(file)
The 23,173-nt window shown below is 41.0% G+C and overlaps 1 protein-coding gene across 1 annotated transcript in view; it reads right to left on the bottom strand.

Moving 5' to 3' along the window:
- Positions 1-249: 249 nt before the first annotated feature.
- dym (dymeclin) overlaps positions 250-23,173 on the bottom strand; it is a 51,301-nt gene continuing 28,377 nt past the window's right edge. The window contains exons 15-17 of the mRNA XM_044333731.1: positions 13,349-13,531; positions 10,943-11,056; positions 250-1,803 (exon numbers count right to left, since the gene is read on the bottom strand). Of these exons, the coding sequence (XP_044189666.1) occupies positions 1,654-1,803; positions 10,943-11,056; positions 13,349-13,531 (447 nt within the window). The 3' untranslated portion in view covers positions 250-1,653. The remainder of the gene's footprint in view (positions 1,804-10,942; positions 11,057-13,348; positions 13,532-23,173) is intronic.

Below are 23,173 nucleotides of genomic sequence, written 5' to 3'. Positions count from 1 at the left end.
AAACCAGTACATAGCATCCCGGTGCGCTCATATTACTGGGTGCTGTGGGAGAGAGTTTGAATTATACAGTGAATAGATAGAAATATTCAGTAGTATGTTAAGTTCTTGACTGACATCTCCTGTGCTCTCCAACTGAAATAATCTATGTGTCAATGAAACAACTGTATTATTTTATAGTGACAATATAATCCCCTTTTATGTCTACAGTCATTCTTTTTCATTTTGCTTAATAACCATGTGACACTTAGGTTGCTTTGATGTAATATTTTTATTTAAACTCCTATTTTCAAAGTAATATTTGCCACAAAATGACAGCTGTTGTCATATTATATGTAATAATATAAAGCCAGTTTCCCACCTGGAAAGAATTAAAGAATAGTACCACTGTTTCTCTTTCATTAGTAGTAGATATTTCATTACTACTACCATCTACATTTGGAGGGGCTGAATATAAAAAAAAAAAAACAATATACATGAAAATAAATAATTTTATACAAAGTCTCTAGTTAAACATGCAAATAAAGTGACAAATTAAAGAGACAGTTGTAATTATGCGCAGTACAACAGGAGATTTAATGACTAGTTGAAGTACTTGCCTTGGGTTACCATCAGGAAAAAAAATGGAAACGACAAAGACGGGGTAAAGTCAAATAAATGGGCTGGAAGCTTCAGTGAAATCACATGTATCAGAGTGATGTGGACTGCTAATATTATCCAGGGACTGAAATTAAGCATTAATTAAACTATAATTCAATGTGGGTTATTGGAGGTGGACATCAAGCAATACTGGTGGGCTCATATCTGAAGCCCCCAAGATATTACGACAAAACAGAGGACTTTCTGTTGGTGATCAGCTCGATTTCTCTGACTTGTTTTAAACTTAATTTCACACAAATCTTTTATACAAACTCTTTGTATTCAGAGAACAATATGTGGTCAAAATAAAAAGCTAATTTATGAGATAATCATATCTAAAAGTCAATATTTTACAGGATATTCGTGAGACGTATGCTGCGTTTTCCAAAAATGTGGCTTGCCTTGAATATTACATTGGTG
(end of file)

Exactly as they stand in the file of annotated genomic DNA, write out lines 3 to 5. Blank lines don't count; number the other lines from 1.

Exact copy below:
- Positions 1-249: 249 nt before the first annotated feature.
- dym (dymeclin) overlaps positions 250-23,173 on the bottom strand; it is a 51,301-nt gene continuing 28,377 nt past the window's right edge. The window contains exons 15-17 of the mRNA XM_044333731.1: positions 13,349-13,531; positions 10,943-11,056; positions 250-1,803 (exon numbers count right to left, since the gene is read on the bottom strand). Of these exons, the coding sequence (XP_044189666.1) occupies positions 1,654-1,803; positions 10,943-11,056; positions 13,349-13,531 (447 nt within the window). The 3' untranslated portion in view covers positions 250-1,653. The remainder of the gene's footprint in view (positions 1,804-10,942; positions 11,057-13,348; positions 13,532-23,173) is intronic.

Below are 23,173 nucleotides of genomic sequence, written 5' to 3'. Positions count from 1 at the left end.